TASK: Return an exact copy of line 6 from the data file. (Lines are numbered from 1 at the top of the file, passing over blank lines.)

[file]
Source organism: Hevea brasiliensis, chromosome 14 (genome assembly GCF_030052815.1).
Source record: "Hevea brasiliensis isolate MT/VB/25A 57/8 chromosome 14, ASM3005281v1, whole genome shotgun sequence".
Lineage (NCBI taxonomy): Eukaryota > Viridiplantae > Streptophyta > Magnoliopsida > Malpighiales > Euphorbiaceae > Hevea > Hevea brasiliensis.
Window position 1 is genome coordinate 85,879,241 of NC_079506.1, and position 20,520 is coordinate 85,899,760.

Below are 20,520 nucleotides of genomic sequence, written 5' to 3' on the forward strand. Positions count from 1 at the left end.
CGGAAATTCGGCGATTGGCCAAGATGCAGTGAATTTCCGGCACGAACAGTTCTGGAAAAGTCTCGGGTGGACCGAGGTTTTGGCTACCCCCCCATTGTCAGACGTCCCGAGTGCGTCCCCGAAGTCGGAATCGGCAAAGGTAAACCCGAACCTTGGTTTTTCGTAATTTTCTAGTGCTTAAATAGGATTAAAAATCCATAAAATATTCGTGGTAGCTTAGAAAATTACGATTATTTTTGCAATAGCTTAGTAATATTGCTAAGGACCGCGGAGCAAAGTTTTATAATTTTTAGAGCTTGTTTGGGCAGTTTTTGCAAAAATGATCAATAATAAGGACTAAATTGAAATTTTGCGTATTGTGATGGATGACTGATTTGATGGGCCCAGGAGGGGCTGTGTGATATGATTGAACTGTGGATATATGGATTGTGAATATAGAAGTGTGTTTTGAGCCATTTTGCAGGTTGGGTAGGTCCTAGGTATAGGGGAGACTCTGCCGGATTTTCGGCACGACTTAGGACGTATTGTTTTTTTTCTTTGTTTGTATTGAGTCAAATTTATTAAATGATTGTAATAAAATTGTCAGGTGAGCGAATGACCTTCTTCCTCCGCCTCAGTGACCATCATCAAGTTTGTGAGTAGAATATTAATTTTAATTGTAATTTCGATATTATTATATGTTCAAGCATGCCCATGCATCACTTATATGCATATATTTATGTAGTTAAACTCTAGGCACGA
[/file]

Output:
CGGAAATTCGGCGATTGGCCAAGATGCAGTGAATTTCCGGCACGAACAGTTCTGGAAAAGTCTCGGGTGGACCGAGGTTTTGGCTACCCCCCCATTGTCAGACGTCCCGAGTGCGTCCCCGAAGTCGGAATCGGCAAAGGTAAACCCGAACCTTGGTTTTTCGTAATTTTCTAGTGCTTAAATAGGATTAAAAATCCATAAAATATTCGTGGTAGCTTAGAAAATTACGATTATTTTTGCAATAGCTTAGTAATATTGCTAAGGACCGCGGAGCAAAGTTTTATAATTTTTAGAGCTTGTTTGGGCAGTTTTTGCAAAAATGATCAATAATAAGGACTAAATTGAAATTTTGCGTATTGTGATGGATGACTGATTTGATGGGCCCAGGAGGGGCTGTGTGATATGATTGAACTGTGGATATATGGATTGTGAATATAGAAGTGTGTTTTGAGCCATTTTGCAGGTTGGGTAGGTCCTAGGTATAGGGGAGACTCTGCCGGATTTTCGGCACGACTTAGGACGTATTGTTTTTTTTCTTTGTTTGTATTGAGTCAAATTTATTAAATGATTGTAATAAAATTGTCAGGTGAGCGAATGACCTTCTTCCTCCGCCTCAGTGACCATCATCAAGTTTGTGAGTAGAATATTAATTTTAATTGTAATTTCGATATTATTATATGTTCAAGCATGCCCATGCATCACTTATATGCATATATTTATGTAGTTAAACTCTAGGCACGA